Continuing increased risk of second cancer in long-term testicular cancer survivors after treatment in the cisplatin era
Journal article, Peer reviewed
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Original versionInternational Journal of Cancer. 2019, 1-12. 10.1002/ijc.32704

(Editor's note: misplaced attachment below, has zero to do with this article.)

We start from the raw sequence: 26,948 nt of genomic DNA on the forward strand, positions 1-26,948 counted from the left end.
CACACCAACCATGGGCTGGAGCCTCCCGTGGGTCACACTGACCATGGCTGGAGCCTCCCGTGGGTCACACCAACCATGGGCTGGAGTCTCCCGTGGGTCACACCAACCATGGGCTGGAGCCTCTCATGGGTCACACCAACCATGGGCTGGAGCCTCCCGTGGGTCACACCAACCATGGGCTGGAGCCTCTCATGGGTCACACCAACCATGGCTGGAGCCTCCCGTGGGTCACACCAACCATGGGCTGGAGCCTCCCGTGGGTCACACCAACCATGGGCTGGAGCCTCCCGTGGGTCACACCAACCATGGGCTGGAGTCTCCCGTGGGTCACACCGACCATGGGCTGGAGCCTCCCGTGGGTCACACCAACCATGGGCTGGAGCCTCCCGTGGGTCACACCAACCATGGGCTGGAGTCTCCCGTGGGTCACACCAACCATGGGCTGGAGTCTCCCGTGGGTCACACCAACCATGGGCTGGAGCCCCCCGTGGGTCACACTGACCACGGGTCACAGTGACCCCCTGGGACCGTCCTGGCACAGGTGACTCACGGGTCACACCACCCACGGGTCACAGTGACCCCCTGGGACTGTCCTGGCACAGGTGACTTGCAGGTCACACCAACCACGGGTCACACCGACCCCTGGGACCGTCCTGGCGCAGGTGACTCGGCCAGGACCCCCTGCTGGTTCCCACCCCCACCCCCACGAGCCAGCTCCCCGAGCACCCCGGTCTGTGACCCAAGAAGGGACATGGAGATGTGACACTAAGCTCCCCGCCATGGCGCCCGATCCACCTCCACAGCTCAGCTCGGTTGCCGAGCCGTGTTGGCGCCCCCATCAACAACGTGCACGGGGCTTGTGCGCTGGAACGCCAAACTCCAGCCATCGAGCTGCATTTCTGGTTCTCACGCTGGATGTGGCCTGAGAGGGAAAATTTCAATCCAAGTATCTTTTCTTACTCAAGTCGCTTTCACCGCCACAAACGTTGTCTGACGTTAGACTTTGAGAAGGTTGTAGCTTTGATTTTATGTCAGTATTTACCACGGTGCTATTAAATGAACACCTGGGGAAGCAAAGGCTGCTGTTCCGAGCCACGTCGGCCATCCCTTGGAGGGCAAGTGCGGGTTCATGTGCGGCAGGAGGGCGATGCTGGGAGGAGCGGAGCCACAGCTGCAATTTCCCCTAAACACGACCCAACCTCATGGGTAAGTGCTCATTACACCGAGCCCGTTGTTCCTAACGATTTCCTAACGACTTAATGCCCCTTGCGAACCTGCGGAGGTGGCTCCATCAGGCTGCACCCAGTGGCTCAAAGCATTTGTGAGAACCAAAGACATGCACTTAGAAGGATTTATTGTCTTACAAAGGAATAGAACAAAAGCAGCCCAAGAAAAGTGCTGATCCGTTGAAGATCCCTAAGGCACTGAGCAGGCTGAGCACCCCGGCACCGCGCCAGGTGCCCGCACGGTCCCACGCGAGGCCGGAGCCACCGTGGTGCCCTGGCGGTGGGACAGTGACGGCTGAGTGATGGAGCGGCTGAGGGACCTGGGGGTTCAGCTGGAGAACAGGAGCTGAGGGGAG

Using complete information on total treatment burden, this population‐based study aimed to investigate second cancer (SC) risk in testicular cancer survivors (TCS) treated in the cisplatin era. The Cancer Registry of Norway identified 5,625 1‐year TCS diagnosed 1980–2009. Standardized incidence ratios (SIRs) were calculated to evaluate the total and site‐specific incidence of SC compared to the general population. Cox regression analyses evaluated the effect of treatment on the risk of SC. After a median observation time of 16.6 years, 572 TCS developed 651 nongerm cell SCs. The SC risk was increased after surgery only (SIR 1.28), with site‐specific increased risks of thyroid cancer (SIR 4.95) and melanoma (SIR 1.94). After chemotherapy (CT), we observed 2.0‐ to 3.7‐fold increased risks for cancers of the small intestine, bladder, kidney and lung. There was a 1.6‐ to 2.1‐fold increased risk of SC after ≥2 cycles of cisplatin‐based CT. Radiotherapy (RT) was associated with 1.5‐ to 4.4‐fold increased risks for cancers of the stomach, small intestine, liver, pancreas, lung, kidney and bladder. After combined CT and RT, increased risks emerged for hematological malignancies (SIR 3.23). TCS treated in the cisplatin era have an increased risk of developing SC, in particular after treatment with cisplatin‐based CT and/or RT.